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THIS IS YOUR MIND ON PLANTS

Building on his lysergically drenched book How to Change Your Mind (2018), Pollan looks at three plant-based drugs and the mental effects they can produce.

The disastrous war on drugs began under Nixon to control two classes of perceived enemies: anti-war protestors and Black citizens. That cynical effort, writes the author, drives home the point that “societies condone the mind-changing drugs that help uphold society’s rule and ban the ones that are seen to undermine it.” One such drug is opium, for which Pollan daringly offers a recipe for home gardeners to make a tea laced with the stuff, producing “a radical and by no means unpleasant sense of passivity.” You can’t overthrow a government when so chilled out, and the real crisis is the manufacture of synthetic opioids, which the author roundly condemns. Pollan delivers a compelling backstory: This section dates to 1997, but he had to leave portions out of the original publication to keep the Drug Enforcement Administration from his door. Caffeine is legal, but it has stronger effects than opium, as the author learned when he tried to quit: “I came to see how integral caffeine is to the daily work of knitting ourselves back together after the fraying of consciousness during sleep.” Still, back in the day, the introduction of caffeine to the marketplace tempered the massive amounts of alcohol people were drinking even though a cup of coffee at noon will keep banging on your brain at midnight. As for the cactus species that “is busy transforming sunlight into mescaline right in my front yard”? Anyone can grow it, it seems, but not everyone will enjoy effects that, in one Pollan experiment, “felt like a kind of madness.” To his credit, the author also wrestles with issues of cultural appropriation, since in some places it’s now easier for a suburbanite to grow San Pedro cacti than for a Native American to use it ceremonially.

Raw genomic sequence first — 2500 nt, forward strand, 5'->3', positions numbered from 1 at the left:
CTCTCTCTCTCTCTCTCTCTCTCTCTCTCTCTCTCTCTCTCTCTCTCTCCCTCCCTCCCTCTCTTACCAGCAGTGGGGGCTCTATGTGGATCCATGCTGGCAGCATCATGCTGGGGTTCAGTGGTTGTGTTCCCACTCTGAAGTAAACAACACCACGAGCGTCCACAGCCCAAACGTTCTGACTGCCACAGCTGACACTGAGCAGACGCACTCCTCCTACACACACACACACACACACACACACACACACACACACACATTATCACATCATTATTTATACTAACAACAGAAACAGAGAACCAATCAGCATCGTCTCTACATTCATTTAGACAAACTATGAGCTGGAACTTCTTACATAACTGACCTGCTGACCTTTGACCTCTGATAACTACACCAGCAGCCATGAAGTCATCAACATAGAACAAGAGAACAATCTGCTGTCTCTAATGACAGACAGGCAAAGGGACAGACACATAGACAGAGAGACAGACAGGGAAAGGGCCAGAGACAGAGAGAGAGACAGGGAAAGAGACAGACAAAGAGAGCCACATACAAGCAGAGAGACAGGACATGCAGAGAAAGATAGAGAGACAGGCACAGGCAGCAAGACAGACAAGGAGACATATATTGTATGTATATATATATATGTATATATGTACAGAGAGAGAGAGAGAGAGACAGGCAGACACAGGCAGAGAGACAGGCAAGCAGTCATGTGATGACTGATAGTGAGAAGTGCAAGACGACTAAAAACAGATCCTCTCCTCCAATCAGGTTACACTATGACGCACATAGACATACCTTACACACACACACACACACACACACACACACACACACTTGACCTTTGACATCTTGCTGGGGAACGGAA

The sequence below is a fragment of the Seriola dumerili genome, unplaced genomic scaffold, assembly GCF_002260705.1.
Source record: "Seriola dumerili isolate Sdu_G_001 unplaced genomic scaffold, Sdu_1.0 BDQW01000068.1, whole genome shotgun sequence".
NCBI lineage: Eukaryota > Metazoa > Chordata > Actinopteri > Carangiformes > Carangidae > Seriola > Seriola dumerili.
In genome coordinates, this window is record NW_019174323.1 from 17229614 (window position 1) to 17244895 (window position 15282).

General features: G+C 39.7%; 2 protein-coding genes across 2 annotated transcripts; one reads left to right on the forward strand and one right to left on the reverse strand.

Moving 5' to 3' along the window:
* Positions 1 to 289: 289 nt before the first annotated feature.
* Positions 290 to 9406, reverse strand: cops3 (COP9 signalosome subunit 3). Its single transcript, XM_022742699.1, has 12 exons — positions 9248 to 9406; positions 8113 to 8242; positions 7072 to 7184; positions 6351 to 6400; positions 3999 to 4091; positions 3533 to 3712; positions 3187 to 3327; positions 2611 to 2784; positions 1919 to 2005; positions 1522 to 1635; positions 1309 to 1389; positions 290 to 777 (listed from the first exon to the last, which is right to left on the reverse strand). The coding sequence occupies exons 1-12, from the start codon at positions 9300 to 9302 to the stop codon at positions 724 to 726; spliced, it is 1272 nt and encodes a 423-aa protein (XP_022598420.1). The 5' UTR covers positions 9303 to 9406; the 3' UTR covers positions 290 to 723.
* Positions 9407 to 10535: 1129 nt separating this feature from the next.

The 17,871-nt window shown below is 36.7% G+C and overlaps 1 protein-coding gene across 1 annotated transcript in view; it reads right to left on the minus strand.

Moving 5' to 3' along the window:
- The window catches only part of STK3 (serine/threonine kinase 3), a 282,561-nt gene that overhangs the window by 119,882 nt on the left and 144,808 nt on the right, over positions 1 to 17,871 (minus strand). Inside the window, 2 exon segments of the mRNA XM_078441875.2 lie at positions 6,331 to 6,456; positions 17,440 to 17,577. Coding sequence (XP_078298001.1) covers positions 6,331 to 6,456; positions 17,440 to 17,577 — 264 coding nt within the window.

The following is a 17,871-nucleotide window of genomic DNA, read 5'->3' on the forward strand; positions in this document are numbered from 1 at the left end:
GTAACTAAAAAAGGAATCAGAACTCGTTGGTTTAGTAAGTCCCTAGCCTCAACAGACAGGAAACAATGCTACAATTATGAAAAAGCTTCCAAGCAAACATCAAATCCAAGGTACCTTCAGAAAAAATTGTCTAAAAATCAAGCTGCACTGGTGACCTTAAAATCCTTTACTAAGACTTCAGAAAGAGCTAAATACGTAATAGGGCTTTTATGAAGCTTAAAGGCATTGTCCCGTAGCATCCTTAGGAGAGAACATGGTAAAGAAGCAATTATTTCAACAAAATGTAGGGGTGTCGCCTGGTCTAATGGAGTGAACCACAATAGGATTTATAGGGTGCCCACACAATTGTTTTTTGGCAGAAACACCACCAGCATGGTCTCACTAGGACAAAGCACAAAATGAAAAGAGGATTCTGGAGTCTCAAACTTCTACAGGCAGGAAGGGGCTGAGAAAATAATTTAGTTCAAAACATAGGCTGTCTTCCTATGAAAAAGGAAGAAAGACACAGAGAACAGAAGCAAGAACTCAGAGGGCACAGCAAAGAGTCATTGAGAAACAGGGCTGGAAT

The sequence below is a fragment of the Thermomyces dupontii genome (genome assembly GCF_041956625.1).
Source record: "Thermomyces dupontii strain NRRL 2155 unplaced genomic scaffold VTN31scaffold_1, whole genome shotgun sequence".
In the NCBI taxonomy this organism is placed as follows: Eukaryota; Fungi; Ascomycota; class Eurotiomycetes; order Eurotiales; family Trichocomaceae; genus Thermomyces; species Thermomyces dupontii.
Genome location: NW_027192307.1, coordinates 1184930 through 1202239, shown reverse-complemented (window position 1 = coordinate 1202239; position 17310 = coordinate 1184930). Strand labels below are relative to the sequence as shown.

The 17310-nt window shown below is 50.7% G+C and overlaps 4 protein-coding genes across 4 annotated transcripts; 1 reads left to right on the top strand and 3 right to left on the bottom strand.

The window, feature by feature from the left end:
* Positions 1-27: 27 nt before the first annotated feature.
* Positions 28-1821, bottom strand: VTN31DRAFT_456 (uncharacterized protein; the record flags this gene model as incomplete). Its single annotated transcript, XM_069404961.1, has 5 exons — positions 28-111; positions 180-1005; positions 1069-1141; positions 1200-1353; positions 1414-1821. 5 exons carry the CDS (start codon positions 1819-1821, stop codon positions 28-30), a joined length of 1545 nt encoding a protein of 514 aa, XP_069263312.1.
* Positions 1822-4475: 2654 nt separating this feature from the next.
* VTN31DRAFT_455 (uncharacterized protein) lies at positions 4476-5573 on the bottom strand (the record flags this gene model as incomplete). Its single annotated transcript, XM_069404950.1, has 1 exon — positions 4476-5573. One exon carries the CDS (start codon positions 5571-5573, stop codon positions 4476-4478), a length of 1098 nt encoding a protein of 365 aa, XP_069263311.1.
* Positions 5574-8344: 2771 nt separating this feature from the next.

A lucid (in the sky with diamonds) look at the hows, whys, and occasional demerits of altering one’s mind.

Pub Date: July 6, 2021

ISBN: 978-0-593-29690-5

Page Count: 288

Publisher: Penguin Press

Review Posted Online: April 14, 2021

Kirkus Reviews Issue: May 1, 2021